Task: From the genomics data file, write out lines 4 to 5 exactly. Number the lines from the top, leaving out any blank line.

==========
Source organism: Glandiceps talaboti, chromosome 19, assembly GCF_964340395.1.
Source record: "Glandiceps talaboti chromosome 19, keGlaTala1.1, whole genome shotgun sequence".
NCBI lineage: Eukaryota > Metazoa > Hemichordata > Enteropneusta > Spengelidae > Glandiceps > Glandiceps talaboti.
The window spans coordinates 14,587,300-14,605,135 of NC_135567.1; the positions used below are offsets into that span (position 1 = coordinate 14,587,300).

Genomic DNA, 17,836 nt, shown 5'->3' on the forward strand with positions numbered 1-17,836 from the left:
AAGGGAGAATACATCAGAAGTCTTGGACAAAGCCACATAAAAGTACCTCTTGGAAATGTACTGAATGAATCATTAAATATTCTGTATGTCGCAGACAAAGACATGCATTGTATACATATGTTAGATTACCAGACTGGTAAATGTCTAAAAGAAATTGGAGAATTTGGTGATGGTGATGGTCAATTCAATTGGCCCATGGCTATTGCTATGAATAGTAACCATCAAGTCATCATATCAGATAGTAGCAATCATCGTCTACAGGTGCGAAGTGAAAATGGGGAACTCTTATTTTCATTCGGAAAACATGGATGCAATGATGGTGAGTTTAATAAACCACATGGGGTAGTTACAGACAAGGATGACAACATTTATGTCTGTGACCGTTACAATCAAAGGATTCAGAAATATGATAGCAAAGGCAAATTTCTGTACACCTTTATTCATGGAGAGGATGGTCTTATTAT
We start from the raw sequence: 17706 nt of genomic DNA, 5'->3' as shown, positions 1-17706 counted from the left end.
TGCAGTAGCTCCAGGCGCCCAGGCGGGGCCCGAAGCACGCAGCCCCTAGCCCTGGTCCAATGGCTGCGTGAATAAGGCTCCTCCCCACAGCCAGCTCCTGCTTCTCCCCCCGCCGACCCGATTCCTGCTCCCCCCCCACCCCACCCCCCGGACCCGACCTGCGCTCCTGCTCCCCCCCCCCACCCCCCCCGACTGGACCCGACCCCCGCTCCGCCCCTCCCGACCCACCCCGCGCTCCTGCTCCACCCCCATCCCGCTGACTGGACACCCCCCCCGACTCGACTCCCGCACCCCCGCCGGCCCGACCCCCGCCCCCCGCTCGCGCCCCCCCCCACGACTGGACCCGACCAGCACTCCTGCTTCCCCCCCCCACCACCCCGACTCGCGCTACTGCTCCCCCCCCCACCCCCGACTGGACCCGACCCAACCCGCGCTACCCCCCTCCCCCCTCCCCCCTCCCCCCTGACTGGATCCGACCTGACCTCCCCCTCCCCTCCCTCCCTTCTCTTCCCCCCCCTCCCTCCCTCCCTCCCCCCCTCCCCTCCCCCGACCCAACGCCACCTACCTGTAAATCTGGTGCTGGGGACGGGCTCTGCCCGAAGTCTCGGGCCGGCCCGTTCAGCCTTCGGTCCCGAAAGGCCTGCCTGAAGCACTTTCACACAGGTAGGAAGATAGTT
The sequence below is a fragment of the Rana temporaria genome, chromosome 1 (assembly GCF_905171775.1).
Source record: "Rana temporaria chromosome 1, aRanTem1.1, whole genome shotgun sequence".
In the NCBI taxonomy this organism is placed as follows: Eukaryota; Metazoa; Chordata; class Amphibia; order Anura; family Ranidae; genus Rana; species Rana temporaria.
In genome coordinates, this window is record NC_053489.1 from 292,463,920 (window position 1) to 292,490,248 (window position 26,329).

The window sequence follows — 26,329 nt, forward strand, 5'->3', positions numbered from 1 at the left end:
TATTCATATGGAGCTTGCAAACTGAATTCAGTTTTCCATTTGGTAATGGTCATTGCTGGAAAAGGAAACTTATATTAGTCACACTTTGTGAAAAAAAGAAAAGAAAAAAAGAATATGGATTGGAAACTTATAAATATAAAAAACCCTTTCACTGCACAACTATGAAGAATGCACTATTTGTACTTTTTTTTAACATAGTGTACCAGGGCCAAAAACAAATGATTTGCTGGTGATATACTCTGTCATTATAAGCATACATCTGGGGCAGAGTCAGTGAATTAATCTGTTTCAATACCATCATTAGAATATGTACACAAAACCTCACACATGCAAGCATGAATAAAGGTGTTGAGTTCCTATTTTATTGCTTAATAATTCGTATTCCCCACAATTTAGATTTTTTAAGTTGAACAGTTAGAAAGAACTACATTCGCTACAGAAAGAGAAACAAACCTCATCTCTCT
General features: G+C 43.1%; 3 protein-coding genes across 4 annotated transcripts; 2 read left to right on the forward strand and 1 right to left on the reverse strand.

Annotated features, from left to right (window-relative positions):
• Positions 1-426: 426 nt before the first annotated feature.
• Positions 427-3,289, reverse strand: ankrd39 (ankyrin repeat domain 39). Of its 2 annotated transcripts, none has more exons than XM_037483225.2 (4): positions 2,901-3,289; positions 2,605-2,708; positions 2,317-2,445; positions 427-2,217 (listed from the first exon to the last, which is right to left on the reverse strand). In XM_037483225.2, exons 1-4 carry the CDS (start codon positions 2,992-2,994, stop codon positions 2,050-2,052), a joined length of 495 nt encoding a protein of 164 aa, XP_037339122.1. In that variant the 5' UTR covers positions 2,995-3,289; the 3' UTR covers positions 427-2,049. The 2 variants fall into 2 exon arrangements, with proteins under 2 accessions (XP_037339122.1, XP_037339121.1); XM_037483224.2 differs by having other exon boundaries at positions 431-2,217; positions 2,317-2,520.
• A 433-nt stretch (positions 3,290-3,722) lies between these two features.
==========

The window spans coordinates 14,587,300-14,605,135 of NC_135567.1; the positions used below are offsets into that span (position 1 = coordinate 14,587,300).

Genomic DNA, 17,836 nt, shown 5'->3' on the forward strand with positions numbered 1-17,836 from the left: